Kansas City reducing polling places, increasing cleaning for upcoming election day

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KANSAS CITY, Mo. — Missourians are just two weeks out from General Municipal Election Day. During this public health emergency, voters will see some changes, like how and where to vote.

The Kansas City Board of Elections says there are unprecedented preparations and changes for this pandemic election.

“Honestly, this feels like 10 elections in one,” Lauri Ealom, director with the Kansas City Board of Election Commissioners, said. “It’s very challenging.”

The June 2 election will feature a proposed tax increase for the Kansas City Fire Department as well as address some school district issues. In some areas outside the city, there are also city council races. But when you head in to vote, things will look different than usual.

“They will see markers on the ground that ensures they’re six feet apart that we’ve measured out for the poll workers. They will see barrier protectors at every poll,” Ealom said.

To help with social distancing, Kansas City will also have only 28 polling places. They’re located at larger spaces, like community centers and schools, so that voting stations can be spread apart.  Having fewer sites also helps ensure there are enough election judges to go around.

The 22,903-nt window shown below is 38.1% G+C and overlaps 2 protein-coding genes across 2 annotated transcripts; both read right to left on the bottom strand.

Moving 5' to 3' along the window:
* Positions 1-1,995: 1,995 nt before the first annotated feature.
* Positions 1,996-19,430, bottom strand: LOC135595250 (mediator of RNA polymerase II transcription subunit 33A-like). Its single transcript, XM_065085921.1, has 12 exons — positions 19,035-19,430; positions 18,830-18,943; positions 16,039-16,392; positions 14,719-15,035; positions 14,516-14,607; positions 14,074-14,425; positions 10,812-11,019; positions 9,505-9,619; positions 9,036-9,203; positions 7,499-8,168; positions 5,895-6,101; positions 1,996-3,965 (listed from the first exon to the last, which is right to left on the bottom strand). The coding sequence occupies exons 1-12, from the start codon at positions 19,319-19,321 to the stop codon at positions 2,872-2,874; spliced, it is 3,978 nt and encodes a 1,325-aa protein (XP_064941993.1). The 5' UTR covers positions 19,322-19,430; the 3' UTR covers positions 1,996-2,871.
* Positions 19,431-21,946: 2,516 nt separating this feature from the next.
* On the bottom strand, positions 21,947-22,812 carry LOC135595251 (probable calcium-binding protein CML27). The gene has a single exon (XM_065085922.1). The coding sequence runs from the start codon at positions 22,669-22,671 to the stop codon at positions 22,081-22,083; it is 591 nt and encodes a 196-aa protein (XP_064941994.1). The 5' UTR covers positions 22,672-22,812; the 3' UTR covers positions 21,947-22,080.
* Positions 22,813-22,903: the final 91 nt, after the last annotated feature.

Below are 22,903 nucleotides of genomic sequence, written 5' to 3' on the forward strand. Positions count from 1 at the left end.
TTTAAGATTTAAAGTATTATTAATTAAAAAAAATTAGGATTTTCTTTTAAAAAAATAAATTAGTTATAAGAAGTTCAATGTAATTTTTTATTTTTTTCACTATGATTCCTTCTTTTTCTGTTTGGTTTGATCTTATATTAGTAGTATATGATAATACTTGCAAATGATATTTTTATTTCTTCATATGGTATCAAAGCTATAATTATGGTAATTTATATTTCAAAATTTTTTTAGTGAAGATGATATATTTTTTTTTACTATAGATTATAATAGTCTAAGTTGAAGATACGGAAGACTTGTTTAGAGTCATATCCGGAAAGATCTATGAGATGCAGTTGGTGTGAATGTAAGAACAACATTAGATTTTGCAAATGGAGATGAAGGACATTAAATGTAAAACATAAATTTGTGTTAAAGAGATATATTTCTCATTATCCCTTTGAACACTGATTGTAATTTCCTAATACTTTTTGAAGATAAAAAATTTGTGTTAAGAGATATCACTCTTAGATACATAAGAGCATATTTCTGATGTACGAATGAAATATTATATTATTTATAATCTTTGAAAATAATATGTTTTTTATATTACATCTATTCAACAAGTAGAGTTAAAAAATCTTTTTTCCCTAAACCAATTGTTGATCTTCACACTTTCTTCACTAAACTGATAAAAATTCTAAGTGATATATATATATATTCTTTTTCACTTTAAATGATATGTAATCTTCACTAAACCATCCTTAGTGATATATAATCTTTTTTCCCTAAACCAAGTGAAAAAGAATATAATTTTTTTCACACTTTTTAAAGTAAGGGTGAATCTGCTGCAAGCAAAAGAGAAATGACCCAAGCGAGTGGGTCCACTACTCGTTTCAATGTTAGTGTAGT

“Just be prepared. Kansas City Election Board has gone above and beyond in preparation for safety, not only of poll workers, but also voters. And your vote does count, but so does your safety,” Ealom said.

Paper ballot voters will be given throw-away pencils. For electronic voting, you’ll use the same stylus to sign in and to vote. You will then put it in a bucket for cleaning after you’ve finished.

“We are safer and cleaner now than I think in any election has ever been thus far,” Ealom said.

Another big change is a jump in absentee voting numbers. The Kansas City Election Board has seen nearly 700 in-person absentee ballots cast so far, and another 2,600 voters have requested absentee ballots by mail.  

Friends Rita Armstrong and Ann Marshall decided it was best to vote early to limit their personal risk.

“I just don’t want to be around crowds because even going to the grocery store, some people are real good, and some people don’t wear masks. And I just look out for myself,” Marhsall said.

The ladies are also thankful to see the extra precautions in place to make voting safe.

“People are very cautious about taking care and doing the right thing,” Armstrong said.

If you want to vote absentee, you can do so in-person at the election office through June 1. Voters only have until Wednesday, May 20 at 5 p.m. to request an absentee ballot by mail.  

You should have received a mailer about your new polling place, but if you need to check, you can verify it online on the Kansas City Board of Election Commissioners’ website.

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